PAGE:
Last week, I got another classic one that I had to share with folks, because it was a) so absurd that it circled around to being funny b) the sender entered his name as “First Name Last Name” c) his email was an excite.com address and d) it so amused Friend Reeve that he spent his precious time helping compose a long-ass response (which I edited considerably before sending).

Here’s the listener note, which was, I kid you not, triggered by the fact I say “You bet” instead of “You’re welcome” sometimes.

And here’s the director’s cut response, of which only about five percent wound up in the actual response.

Dear [EMAIL ADDRESS REDACTED],

I’m sorry to hear that you have emailed management repeatedly and have yet to receive a response. As a reporter, I know how frustrating it can be to reach out and not know if your message was received. Somewhere in Kim Jong Un’s inbox, there is probably a whole folder of my unanswered interview requests. So, I hope you didn’t lose any sleep wondering, “Did she get my message?”  You bet I did!

You’ll have to bear with me, Gnarlee. Usually I am pretty casual. But since I know you’re a stickler for these sorts of things, I looked up the top ten email manners tips on EmilyPost.com, and I intend to follow them very closely as I write this response.

The first tip is to always respond, and to try and do so within 24 hours. Check! The second is to use the subject line to alert the receiver to the substance of the email, relieving them of any suspense. As you can see, I have done that. I hope you were not kept in suspense too long. I know you are very sensitive!

The third tip, which I think is a very good one, is to “consider using an address book function that doesn’t list all recipients in the ‘to’ header.” Accordingly, I have bcced numerous people on this email. The fourth — and I bet you can appreciate how relevant this was, Gnarlee! — is to not respond when you are “hot under the collar.” I followed the internet’s advice, and I let this sit for awhile before deciding that I would, in fact, send it.

Tips five, seven, nine and ten don’t really have any bearing on our correspondence. Tip eight is to keep it professional, by which they mean don’t talk about personal stuff. I would imagine following the standard letter-writing format I learned at Babler Elementary School — like making sure you have a salutation and a closing, using proper punctuation,  and things like that — could also fall under the idea of “keeping it professional.” So, even though I notice this was not a priority for you, I have made sure to do that, because as I said, I really want this email to demonstrate basic manners.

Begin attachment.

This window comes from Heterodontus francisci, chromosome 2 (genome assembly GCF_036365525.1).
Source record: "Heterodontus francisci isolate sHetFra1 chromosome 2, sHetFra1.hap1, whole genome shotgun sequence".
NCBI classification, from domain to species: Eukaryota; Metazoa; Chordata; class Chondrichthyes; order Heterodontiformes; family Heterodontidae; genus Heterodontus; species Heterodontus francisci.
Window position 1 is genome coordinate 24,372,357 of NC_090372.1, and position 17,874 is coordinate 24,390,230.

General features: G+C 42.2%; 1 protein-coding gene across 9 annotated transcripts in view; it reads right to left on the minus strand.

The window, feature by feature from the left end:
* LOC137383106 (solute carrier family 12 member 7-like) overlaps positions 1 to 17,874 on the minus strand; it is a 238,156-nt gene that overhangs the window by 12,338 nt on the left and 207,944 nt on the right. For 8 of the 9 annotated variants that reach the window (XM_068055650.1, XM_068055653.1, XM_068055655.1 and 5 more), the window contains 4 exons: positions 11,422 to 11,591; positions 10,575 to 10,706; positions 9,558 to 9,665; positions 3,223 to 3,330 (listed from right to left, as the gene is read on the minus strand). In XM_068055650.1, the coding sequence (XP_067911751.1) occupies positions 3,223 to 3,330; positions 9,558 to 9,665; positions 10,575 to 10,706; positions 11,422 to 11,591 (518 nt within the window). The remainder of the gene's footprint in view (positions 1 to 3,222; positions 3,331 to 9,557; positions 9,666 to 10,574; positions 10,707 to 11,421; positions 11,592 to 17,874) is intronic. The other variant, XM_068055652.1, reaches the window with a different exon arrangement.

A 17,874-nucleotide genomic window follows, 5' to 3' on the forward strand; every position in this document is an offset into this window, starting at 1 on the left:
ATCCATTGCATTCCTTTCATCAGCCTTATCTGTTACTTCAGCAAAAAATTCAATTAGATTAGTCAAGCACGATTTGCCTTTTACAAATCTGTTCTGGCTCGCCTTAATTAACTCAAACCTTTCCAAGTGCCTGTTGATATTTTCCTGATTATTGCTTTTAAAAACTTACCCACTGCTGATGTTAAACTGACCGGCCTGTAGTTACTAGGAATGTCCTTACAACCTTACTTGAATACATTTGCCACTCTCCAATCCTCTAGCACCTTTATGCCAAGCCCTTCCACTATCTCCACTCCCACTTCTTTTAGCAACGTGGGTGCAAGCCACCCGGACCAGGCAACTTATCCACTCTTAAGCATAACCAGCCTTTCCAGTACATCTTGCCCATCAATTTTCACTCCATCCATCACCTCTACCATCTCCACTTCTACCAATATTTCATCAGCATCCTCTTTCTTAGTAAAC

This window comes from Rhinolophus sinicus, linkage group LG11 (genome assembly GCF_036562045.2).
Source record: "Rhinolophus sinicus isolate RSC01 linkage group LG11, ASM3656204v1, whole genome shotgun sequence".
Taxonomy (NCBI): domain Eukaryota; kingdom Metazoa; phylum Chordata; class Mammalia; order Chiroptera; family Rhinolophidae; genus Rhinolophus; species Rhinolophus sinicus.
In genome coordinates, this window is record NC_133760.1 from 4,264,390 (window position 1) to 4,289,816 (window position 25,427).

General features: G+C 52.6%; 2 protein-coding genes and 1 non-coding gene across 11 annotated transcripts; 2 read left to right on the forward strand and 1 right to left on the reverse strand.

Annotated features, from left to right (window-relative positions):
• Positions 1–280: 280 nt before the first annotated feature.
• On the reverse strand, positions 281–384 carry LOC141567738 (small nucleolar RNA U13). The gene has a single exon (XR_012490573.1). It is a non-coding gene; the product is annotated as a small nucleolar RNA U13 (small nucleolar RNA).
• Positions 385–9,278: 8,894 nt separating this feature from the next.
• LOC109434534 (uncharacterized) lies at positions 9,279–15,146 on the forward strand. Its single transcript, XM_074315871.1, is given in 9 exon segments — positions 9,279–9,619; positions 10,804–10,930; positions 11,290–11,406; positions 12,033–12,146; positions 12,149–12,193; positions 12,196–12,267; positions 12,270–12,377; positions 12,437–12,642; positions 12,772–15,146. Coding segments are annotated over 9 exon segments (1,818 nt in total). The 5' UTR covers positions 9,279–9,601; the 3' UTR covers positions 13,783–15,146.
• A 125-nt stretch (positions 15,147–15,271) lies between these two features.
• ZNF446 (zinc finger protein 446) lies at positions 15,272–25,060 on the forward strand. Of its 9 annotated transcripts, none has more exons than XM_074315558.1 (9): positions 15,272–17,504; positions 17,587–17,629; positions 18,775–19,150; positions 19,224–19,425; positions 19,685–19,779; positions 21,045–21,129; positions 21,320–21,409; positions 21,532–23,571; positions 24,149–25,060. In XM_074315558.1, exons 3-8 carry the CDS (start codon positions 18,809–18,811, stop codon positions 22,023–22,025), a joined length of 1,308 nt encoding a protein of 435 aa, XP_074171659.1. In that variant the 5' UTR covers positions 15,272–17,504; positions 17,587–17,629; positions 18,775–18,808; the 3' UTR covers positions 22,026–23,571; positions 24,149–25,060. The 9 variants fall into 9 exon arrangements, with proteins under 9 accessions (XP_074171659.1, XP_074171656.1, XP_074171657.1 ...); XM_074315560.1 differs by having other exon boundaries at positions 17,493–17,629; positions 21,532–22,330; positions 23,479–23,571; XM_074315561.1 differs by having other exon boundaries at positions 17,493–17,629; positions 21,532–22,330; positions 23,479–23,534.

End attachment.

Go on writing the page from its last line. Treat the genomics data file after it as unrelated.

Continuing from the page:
Finally, Gnarlee, that brings us to tip six. And I fear that this is where this whole project might fall apart, because tip six is “know your audience.” And even though your email clearly identifies you as “Full Name,” I feel like I just don’t know you, Gnarlee. And I feel like you don’t know me. And that makes this difficult. For all I know, your upbringing was completely different from mine. It’s also likely that our current lives don’t look all that similar (unless, of course, you are also a one-woman foreign bureau for NPR — in which case, way to go!). So unfortunately, though as you can see I came pretty close, I fear I may not be able to adhere to all of the top ten etiquette guidelines. Not because of any deficiency in my education, but just because they turned out to be a bit too rigid for our current context. No doubt, this has disappointed you, Gnarlee. I am sorry for that. The last thing I would want to do would be to write an email just to needlessly upset you.

My pleasure,

Elise

The New Yorker food writer Helen Rosner put it well, when she explained why she shares this kind of stuff:

“The biggest thing: I think it’s important for people who don’t get (or send?!) notes like these to see what the costs are for publicly being a certain type of person. Journalists need to see this, because while lots of us get stuff like this, PLENTY MORE don’t. And for many who do, the hostility is not gendered/racist/intimately personal in this way. It’s also important for journalist/public actors who DO get these notes to know they’re not alone. If you’re getting garbage hurled at you, know you aren’t the only one.”

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Internet Distractions Discovered by Reeve: The Inception Edition

Let’s start with the distraction that’s also an effective meeting starter: The Inception Button. As Reeve says, you can “add a little drama to any mundane situation” by calling this up and pushing the button. You remember how intense that soundtrack was. Now you can use it to, say, announce you’re going to the loo. Or that you’re going to be late. Or that it’s time for lunch.

For our next selection, some Passover fun:

Reeve also recommends the distraction below because “the concept is great,” even though the execution is only okay. Check it out, especially those of you who are fans of the Academy Award-dominating film, The King’s Speech: